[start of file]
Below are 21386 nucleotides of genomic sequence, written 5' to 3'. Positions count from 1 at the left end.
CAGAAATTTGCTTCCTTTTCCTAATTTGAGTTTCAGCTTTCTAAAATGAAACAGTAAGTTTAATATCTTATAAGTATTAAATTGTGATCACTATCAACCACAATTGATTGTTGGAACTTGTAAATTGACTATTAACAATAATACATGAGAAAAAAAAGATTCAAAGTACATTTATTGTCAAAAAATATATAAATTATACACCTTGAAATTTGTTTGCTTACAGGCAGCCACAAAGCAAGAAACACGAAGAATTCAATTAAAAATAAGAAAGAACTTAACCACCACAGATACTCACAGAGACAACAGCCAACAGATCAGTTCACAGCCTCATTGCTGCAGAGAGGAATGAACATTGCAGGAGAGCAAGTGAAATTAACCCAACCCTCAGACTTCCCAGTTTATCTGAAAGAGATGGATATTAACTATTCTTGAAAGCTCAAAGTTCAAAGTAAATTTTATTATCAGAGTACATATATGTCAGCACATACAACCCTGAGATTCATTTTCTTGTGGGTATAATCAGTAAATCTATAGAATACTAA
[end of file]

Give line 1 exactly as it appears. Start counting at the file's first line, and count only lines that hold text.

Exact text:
Below are 21386 nucleotides of genomic sequence, written 5' to 3'. Positions count from 1 at the left end.